Black teas make up the majority of my collection, but I am expanding my horizons and trying to include a variety of other teas, too. Flavoured blacks are my favourites, but I’m growing increasingly fond of unflavoured teas too. I will update my likes and dislikes as I discover more about my palate, but for now:

Tea-likes: I’m generally easily pleased and will enjoy most flavours, but my absolute favourites are maple, caramel, chestnut, pecan, raspberry, coconut, blueberry, lemon, pumpkin, rose, hazelnut and peach

Tea-dislikes: vanilla (on its own), ginger, coriander, cardamom, liquorice, pineapple and chocolate

I am a 22 year old English Literature sort-of-graduate and temporary bartender. Other than drinking, hoarding and reviewing tea, my hobbies include reading, doing quizzes and puzzles, TV watching (self-diagnosed geek and Netflix addict), football/soccer (I am a lifelong supporter of Sunderland AFC) and listening to classic rock.

I should probably also mention my tea-rating system, which seems to be much harsher than others I’ve seen on here. It’s not always concrete, but I’ll try to define it:

• 50 is the base-line which all teas start at. A normal, nothing-special industrial-type black teabag of regular old fannings would be a 50.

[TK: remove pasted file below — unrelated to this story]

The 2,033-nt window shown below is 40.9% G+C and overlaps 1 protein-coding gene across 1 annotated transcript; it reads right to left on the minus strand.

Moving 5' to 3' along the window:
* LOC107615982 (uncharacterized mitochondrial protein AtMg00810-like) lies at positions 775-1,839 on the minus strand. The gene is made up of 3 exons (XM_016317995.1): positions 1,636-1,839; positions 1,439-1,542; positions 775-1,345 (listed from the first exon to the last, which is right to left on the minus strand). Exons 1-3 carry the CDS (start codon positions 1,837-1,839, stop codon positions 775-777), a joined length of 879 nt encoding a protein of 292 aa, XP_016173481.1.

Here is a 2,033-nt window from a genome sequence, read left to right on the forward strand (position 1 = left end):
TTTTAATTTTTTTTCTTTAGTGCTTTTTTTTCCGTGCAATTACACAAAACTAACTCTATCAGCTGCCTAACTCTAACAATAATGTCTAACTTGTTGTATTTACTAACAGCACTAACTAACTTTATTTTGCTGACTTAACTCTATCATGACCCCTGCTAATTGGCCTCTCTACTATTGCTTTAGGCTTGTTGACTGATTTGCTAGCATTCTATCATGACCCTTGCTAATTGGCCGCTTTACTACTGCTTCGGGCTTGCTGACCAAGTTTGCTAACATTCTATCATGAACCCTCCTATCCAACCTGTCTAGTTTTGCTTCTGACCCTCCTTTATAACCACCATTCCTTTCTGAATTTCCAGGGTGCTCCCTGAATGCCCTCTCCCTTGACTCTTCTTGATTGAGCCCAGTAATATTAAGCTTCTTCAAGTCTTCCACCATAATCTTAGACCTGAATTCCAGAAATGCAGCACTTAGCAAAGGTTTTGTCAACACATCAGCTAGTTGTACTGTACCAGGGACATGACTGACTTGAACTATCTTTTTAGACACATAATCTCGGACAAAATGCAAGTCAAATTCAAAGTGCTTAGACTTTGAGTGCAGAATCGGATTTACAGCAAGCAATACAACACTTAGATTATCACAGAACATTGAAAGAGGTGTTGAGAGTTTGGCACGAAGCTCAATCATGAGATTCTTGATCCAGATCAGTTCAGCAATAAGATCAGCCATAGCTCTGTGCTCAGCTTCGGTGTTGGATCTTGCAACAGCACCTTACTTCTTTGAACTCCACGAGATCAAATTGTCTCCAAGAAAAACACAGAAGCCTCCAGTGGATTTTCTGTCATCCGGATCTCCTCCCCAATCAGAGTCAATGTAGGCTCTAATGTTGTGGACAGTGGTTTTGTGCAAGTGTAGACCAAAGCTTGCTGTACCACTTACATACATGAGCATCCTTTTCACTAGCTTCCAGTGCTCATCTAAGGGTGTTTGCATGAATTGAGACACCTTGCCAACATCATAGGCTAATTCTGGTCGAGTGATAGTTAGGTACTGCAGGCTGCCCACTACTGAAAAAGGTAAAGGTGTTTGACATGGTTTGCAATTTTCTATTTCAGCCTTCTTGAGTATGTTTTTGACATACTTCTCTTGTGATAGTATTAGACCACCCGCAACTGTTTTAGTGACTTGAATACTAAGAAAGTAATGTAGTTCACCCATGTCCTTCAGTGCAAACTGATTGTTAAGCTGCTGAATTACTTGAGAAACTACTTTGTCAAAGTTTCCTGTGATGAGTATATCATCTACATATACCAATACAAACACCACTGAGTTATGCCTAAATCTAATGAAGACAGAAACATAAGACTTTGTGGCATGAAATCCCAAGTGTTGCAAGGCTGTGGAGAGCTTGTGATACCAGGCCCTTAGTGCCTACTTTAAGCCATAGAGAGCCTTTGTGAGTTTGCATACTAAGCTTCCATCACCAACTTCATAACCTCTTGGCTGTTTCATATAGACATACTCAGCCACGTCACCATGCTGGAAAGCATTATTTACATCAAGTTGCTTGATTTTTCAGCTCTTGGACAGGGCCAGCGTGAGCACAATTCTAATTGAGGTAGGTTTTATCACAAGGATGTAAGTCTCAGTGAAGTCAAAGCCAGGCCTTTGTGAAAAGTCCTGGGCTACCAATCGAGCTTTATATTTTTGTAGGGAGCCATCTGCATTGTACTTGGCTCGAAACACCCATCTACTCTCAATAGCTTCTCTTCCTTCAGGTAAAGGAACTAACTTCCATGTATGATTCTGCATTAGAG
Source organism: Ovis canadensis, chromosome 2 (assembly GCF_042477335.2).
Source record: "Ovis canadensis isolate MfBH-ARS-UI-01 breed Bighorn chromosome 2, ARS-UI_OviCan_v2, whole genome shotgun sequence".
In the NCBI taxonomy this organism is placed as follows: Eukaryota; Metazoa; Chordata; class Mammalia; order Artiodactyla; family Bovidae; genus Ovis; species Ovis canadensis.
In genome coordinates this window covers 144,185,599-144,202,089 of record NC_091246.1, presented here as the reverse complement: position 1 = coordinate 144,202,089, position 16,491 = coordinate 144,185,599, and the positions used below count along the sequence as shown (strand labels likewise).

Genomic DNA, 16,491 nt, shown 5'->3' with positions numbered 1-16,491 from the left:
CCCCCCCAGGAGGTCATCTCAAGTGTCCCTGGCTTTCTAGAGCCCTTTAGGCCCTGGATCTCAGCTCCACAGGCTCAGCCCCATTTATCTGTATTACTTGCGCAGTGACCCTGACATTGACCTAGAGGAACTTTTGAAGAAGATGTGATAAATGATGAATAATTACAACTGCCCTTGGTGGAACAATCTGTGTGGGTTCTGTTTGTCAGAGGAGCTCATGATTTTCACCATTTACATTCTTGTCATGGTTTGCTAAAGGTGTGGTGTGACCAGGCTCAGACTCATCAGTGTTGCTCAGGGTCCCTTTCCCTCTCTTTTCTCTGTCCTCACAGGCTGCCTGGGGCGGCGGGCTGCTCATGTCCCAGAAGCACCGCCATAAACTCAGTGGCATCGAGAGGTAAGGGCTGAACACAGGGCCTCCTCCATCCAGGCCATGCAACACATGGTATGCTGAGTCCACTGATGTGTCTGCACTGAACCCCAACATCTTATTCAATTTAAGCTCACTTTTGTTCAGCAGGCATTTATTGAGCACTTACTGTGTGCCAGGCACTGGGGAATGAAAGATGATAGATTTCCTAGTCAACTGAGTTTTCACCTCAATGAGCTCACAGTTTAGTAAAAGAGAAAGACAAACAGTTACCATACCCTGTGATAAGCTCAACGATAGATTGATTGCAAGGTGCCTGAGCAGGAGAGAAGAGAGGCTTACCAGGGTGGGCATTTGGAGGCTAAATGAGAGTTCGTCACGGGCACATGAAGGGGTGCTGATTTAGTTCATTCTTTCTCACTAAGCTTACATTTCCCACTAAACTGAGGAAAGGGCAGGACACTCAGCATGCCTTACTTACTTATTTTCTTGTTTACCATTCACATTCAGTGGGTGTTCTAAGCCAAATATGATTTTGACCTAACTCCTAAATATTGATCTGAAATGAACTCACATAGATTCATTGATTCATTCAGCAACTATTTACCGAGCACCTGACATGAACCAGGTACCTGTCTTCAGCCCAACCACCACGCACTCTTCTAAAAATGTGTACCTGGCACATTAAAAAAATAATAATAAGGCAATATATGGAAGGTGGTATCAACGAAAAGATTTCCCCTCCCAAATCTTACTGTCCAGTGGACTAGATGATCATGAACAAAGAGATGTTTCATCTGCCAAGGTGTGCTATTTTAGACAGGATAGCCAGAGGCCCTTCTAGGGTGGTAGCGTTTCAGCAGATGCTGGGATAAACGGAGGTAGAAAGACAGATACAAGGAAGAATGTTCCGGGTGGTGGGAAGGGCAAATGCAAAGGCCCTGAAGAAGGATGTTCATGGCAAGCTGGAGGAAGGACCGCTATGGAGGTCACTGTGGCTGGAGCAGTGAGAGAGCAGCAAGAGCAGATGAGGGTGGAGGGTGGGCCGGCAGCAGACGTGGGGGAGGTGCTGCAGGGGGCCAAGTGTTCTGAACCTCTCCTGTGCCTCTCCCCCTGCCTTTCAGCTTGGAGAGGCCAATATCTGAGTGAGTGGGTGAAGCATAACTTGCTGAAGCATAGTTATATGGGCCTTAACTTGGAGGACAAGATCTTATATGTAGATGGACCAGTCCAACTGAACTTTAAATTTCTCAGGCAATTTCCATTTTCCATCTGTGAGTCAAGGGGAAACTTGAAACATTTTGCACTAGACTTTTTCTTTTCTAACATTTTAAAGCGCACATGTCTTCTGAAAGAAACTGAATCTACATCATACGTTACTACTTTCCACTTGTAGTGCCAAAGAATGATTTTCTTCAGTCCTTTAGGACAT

• 0 – 49 is bad, and varying degrees of bad. This is probably the least concrete as I hardly ever find something I don’t like.

• I have never given below a 20, and will not unless that tea is SO bad that I have to wash my mouth out after one sip. Any teas rated as such are unquestionably awful.

• This means most teas I don’t enjoy will be in the 30 – 50 range. This might just mean the tea is not to my own personal taste.

• 51+ are teas I enjoy. A good cup of tea will be in the 50 – 70 range.

• If I rate a tea at 70+, it means I really, really like it. Here’s where the system gets a little more concrete, and I can probably define this part, as it’s rarer for a tea to get there.

• 71- 80: I really enjoyed this tea, enough to tell somebody about, and will probably hang onto it for a little longer than I perhaps should because I don’t want to lose it.

• 81 – 90: I will power through this tea before I even know it’s gone, and will re-order the next time the mood takes me.

• 91 – 100: This is one of the best teas I’ve ever tasted, and I will re-order while I still have a good few cups left, so that I never have to run out. This is the crème de la crème, the Ivy League of teas.

I never rate a tea down, and my ratings are always based on my best experience of a tea if I drink it multiple times. I feel that this is fairest as many factors could affect the experience of one particular cup.

I am always happy to trade and share my teas with others, so feel free to look through my cupboard and message me if you’re interested in doing a swap. I keep it up-to-date, although this doesn’t mean I will definitely have enough to swap, as I also include my small samples.

I also tend to ramble on a bit.

Location

South Shields, UK

Following These People

Moderator Tools

Mark as Spammer